Press enter after choosing selection


Congressional image
Parent Issue
Public Domain
OCR Text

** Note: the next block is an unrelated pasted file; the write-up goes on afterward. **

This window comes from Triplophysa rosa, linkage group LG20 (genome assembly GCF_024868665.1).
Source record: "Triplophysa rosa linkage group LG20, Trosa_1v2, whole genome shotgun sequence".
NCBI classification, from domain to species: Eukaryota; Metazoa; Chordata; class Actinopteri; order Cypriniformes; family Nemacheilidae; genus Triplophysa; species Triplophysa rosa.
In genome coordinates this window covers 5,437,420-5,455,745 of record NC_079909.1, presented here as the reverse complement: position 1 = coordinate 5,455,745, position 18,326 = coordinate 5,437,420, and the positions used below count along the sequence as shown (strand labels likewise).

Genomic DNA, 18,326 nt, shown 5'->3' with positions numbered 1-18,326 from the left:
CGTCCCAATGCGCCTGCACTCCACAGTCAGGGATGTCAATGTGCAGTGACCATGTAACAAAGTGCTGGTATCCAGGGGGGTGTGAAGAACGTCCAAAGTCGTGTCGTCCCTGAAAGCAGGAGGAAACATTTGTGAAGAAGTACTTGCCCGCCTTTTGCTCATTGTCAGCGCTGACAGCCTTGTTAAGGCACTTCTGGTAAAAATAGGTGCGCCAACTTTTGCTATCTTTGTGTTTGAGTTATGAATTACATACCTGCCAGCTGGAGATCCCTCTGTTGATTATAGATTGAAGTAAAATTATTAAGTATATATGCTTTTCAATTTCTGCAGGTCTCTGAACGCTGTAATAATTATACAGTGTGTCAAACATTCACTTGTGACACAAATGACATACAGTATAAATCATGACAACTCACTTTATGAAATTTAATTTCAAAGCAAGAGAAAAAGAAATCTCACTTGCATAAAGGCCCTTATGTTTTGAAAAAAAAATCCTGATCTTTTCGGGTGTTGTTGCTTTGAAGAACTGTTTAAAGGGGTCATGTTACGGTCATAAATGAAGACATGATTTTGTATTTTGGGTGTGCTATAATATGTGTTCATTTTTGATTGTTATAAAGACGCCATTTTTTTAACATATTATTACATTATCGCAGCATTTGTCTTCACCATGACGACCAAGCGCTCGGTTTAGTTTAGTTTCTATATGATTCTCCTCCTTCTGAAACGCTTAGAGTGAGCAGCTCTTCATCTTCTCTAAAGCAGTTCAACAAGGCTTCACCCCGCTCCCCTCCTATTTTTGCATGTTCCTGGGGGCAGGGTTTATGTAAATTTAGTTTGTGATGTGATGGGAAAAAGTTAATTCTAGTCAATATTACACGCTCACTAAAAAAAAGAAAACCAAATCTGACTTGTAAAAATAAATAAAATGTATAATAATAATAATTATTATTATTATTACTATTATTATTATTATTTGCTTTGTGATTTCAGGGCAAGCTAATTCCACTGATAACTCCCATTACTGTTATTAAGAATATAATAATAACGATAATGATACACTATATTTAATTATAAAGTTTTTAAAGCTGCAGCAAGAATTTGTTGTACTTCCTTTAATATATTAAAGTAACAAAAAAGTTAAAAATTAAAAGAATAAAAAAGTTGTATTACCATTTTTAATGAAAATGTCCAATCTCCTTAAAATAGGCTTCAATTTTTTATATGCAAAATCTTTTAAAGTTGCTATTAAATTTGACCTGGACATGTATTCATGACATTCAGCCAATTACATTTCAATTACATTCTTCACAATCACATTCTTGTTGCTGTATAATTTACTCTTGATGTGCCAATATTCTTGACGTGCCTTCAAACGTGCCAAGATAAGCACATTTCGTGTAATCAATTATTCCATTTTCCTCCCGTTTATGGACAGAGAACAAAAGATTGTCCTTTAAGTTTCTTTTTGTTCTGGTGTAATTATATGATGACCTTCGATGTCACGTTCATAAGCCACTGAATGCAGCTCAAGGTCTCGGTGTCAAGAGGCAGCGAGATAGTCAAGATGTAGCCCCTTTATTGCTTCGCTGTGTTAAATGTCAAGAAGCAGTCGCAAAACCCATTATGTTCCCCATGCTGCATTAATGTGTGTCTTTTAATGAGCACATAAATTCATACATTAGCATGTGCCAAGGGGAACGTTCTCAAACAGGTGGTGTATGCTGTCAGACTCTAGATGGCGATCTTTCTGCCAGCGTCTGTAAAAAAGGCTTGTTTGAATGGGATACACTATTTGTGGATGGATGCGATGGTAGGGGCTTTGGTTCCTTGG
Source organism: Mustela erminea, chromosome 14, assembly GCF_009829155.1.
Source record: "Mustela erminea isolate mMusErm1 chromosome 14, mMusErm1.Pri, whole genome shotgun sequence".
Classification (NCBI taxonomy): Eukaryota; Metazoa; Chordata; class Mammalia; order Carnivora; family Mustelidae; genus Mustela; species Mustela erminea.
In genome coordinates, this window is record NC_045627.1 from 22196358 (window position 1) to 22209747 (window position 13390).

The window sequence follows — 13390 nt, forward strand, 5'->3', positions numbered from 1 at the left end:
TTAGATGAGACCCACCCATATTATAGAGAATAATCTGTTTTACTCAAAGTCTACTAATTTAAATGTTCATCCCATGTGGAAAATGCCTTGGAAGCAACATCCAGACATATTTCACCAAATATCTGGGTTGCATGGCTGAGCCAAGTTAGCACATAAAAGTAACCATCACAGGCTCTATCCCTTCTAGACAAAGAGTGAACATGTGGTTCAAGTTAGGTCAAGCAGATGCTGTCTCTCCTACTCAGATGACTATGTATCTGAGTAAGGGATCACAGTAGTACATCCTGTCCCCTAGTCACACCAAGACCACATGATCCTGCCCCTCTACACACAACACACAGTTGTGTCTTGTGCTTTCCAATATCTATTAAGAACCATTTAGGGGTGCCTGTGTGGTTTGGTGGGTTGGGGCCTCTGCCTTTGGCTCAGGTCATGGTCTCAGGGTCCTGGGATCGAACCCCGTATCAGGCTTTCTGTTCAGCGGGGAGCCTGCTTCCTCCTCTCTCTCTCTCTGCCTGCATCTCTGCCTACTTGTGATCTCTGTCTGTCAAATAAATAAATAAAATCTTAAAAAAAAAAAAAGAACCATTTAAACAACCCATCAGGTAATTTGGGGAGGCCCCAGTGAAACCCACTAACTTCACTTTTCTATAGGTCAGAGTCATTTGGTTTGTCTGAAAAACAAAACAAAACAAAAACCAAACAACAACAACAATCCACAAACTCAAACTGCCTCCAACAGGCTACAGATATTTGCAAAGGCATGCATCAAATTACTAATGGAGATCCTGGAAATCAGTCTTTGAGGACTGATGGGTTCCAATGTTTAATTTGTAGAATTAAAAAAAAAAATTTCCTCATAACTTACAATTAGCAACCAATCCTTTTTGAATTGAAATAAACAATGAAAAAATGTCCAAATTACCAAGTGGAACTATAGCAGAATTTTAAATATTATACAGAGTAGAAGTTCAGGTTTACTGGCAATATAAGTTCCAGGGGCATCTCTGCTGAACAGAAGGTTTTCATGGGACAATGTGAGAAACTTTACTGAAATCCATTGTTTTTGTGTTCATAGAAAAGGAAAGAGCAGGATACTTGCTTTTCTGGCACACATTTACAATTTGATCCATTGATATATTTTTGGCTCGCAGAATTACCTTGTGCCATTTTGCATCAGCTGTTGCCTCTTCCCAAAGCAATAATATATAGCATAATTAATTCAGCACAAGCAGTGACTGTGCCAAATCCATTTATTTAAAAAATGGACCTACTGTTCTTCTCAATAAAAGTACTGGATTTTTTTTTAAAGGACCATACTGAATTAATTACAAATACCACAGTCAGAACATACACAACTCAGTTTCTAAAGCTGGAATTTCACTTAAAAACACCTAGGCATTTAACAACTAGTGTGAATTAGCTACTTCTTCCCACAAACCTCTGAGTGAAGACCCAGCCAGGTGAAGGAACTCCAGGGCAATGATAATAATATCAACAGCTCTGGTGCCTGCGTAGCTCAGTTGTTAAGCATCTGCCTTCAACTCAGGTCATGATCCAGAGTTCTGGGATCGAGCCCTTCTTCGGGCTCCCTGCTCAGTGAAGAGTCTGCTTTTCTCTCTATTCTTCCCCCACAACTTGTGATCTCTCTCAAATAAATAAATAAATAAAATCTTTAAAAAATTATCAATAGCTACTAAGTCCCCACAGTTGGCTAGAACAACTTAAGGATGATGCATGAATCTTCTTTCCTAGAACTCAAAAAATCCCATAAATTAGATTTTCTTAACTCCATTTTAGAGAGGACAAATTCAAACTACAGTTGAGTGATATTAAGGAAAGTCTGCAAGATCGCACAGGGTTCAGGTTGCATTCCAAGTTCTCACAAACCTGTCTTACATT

As the session draws toa close, important matters piess upon the attention of the two Houses. The Veto of the Hari bor Bill wc mentioned last week. It ap-. propriated 1,378,450 to be divided among 40 different works, scattered over the whole Union. The President objects because the constitution has not granted to the federal government the power to construct works of intern al improvements within the States, or to appropriate money for that purpose: because the same principie would authorizc future appropriations for every bay, inlet and creek in the country: because at more than twenty of the places named thero is no evidence that a single foreign arrival has ever taken place: bacause it would produce a disreputable scramble for the public money: because the objects for which nppropriations are made are of no pressing necessity, and because the country is now in a state of war.In the House, on the question of passing the bill by a two thirds vote, the bill was lost - aycs75, yeas, 71. The House went into committee of the whole, and took up Mr. Douglass's Oregon Territorial Bill. The merits of the bill, its objects and tendency, the boundaries of Oregon, the conquest of California, &c, we re discussed with much spirit by Douglass, J. Q. Adams, Schcnck, Phursman and others. The Committee rose and reported the bill with sundry amendments. One amendment excludes slavery from Oregon forever, and another Jimitsthe mileagc of its members of Congress to 2000 Dollars in any one year. The House voted on the amendment excluding slavery as follow: Ayes 103, Nays, 43. The amendment was agreed to. An amendment to give the widow of Capt. Gray, the dhecverer of the Columbia River, a township of 23,000 acres of land in Oregon, was voted down, Ayes 73, Nays 77. The bill was amended and passed.The West Point Bill passé J in the Senate: also a bilí to admit Wisconsin. It is reported at Washington that the President has asked advice of the Sonate about sending a minister to Mexico to negotiatc a peace: and that proposals have been receivcd from Paredes, ofTering to cede the whole of California and Santa Fe to t!ie United States. In tho Senate the bill to amend the Postage Law, and correct the abuso of tho fraiiking privilege was taken uo, ana sundry amendinents were adopted. - Among thern, one prohibiting the enclosurc of' letters for different persons in onc envelope, wíth a view oí' avoiding payment of postage, undcr the penalty of 610, and the bill then passed. Mr. M'Duffie, from the committee on foreign relations, reported a bill to authorize the President to issue letters of marque and reprisal in the event of any being issued by Mexico, which was read a third time and passed.A Post Route Bill was passed in the House, One amendment allowed postmasters to publish the Letter lists in any paper they piense. The evident tondency and design of this istobestow the patronage of Government on1 those papers which support t. A bilí to pay volunteers called out, but not mustered into service, was passed. The Land Graduation Bill seems to have fallen through - the two Houscs being unable to agree. In the Senate, Mr. Bréese presented a report in favor of granting land for Whitney's railroad to Oregon - to the extent of 30 miles wide on each side of the road.Mr. Benton was astonished that any such ridiculous scheme liad found its way into the Sonate. It was the most audacious proposition hc had ever heard of. It was to give nincty millions of acres of land to makc what could not be made, a railroad some 3000 miles in length, over mountains thousands offset high. Mr. Benton moved to lay the whole subject on the table. Lost. Mr. Johnson, of Md., made a statement showing that the printing of this session would amount to nearly a quarter of a million of dollars; nearly doublé the amount expended at the last long session, when Messrs. Blair and Rives were the printers. The French Spoliation Bill, which appropriates $5,000,000 to pay certain claims of our merchants assumed by the Government in 1803, passed botli Houscs and was vetoed by the President. The Bill appropriating 82,000,000 to enablethe President to complete a treaty with Mexico passed the House by a vote of85to77, an amondment having been adopted prohibiting skvery in Califor nia.